Guido Gerig (
John H. Gilmore (UNC)
Alan Evans (MNI)
Daniel Rueckert (
Simon Warfield (Children’s Hospital Boston)
Imaging studies of early brain development get increasing attention as improved modeling of the pattern of normal development and of change from normal might lead to a better understanding of origin, timing and nature of morphologic and functional differences in neurodevelopmental disorders. Measuring the trajectory of growth via noninvasive imaging such as structural MRI and DTI, for example, will likely provide a vastly improved understanding of early brain development, changes due to delayed development or pathology, and its relationship to neuropsychiatric disorders.
Studying the age group from birth to 5 years, even including premature born babies, involves several major challenges which are specific to neuroimaging of this age group. Most important are the imaging of non-sedated infants with low failure rate, in particular in longitudinal studies, and the development of appropriate image analysis methodologies that can cope with low contrast-to-noise ratio, rapid change of size of brain structures, complex brightness changes in MRI reflecting rapid white matter structuring through myelination and axon elimination, rapid change and large variability of anatomical shapes, and locally varying contrast associated with early structuring. The study of growth trajectories by definition involves longitudinal imaging and will require application of computational tools for processing of 4D data (3D plus time) and statistical methods for longitudinal data analysis.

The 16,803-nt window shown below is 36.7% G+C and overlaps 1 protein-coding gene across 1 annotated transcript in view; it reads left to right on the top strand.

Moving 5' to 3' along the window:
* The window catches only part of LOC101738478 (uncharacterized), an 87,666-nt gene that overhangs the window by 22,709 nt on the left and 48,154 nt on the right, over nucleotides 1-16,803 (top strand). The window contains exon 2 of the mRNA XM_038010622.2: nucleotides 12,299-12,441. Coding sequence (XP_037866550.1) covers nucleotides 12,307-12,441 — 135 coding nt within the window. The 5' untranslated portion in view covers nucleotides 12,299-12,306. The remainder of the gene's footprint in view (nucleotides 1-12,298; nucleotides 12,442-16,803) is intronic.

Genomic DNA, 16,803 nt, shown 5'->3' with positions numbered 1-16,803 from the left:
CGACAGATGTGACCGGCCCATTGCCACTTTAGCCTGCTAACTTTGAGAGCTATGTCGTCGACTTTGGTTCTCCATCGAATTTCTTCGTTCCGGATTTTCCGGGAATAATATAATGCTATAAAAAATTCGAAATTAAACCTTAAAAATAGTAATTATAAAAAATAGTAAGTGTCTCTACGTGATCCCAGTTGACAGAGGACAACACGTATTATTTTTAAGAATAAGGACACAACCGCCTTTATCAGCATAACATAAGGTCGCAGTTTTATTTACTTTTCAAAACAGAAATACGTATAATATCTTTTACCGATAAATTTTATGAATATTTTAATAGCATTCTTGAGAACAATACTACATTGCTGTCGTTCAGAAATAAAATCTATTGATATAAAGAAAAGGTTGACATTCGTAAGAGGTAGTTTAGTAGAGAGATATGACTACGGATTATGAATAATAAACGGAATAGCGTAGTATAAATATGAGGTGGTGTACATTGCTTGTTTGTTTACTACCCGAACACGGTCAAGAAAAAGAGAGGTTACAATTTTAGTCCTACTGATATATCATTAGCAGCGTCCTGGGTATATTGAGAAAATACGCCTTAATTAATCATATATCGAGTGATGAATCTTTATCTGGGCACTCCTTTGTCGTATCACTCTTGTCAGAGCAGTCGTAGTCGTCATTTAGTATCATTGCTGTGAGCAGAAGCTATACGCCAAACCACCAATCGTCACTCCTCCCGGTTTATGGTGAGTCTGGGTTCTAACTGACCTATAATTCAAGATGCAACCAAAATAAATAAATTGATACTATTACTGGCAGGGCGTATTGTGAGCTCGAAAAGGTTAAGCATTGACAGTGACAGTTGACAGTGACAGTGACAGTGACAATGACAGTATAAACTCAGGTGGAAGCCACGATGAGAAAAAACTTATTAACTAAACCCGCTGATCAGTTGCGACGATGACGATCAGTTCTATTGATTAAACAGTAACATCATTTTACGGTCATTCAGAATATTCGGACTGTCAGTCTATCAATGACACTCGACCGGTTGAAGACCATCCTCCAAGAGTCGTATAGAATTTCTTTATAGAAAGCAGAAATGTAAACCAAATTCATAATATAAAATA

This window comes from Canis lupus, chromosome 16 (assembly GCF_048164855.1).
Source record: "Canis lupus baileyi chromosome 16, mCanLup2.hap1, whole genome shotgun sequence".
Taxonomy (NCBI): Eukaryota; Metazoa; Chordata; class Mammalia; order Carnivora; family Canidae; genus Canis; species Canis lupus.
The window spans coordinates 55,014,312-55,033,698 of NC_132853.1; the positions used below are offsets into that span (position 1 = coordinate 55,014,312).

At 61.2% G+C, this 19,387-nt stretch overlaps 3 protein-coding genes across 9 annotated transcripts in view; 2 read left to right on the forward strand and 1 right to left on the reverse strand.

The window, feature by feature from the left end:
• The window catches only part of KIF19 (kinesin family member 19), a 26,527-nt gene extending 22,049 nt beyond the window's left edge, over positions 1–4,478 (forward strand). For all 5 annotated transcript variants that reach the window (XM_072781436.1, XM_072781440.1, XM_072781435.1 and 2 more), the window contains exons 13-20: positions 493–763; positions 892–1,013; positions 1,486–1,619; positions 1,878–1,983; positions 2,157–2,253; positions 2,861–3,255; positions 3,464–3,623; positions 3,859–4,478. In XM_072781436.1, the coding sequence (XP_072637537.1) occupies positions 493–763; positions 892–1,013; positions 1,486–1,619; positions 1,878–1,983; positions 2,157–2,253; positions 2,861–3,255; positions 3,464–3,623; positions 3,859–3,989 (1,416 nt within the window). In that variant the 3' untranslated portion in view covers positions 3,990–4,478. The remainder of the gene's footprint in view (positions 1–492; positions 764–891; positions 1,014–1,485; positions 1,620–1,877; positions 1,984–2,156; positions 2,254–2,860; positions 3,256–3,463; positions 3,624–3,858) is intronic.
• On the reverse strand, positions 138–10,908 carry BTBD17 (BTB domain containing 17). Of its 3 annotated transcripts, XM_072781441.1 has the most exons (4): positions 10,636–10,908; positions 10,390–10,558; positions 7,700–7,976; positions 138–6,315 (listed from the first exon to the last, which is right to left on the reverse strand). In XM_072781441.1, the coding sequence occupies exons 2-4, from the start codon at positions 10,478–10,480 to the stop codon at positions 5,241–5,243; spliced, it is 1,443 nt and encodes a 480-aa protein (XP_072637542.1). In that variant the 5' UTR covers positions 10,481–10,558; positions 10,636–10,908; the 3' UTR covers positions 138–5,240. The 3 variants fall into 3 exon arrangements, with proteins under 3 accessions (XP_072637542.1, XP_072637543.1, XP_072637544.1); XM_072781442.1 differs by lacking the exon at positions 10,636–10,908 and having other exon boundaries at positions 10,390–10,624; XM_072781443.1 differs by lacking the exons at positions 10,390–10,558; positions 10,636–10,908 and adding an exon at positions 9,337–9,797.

Goals of the workshop are the following:
· to introduce the topics of early brain development, pediatric imaging and its challenges, and association of structures and patterns observed in images to what is known about the underlying neurobiology,
· to introduce the clinical need and potential impact for studies of early brain development, including the need for normative data to model trajectories of normal brain development, the motivation for early diagnosis of children at risk for mental illness and neurological disorders, the ability to study rare diseases, monitoring treatment and intervention, and image modalities appropriate for this age group,
· to inform about publicly available image databases of pediatric imaging studies to test, validate and develop advanced computational tools,
· to discuss the current status of image analysis methodology and emerging new approaches to study early brain growth and change from normal (including segmentation, registration, atlas-building, computational anatomy tools, analysis of MRI, DTI, ultrasound, and more),
· to discuss validation and cross-method comparison of image analysis,
· and finally to do brainstorming on key issues critical to further advance the field.
The workshop includes invited talks by representatives from different institutions strongly involved in pediatric neuroimaging studies and analysis of such data and also short poster teaser presentations and posters of submitted abstracts. Participants are encouraged to use the discussion time after presentations and the brainstorming and panel sessions for a critical dialogue to clarify the state-of-the-art and formulate outstanding issues both w.r.t. imaging technology, image analysis challenges, and fundamental mathematical and algorithmic issues related to this type of longitudinal data presenting rapid change of contrast, size, shapes and appearance. The workshop will also inform about availability of image databases, pediatric atlases, and tools.
Participants will get pdf copies of talks and presentations (ready on CD at workshop).
Researchers from medicine, biology, imaging, bioengineering, image analysis, and biostatistics, among others, who are interested or already involved in studies of early brain development in healthy and disease, and also researchers who are developing imaging/image analysis technologies which are of particular interest to study this type of image data.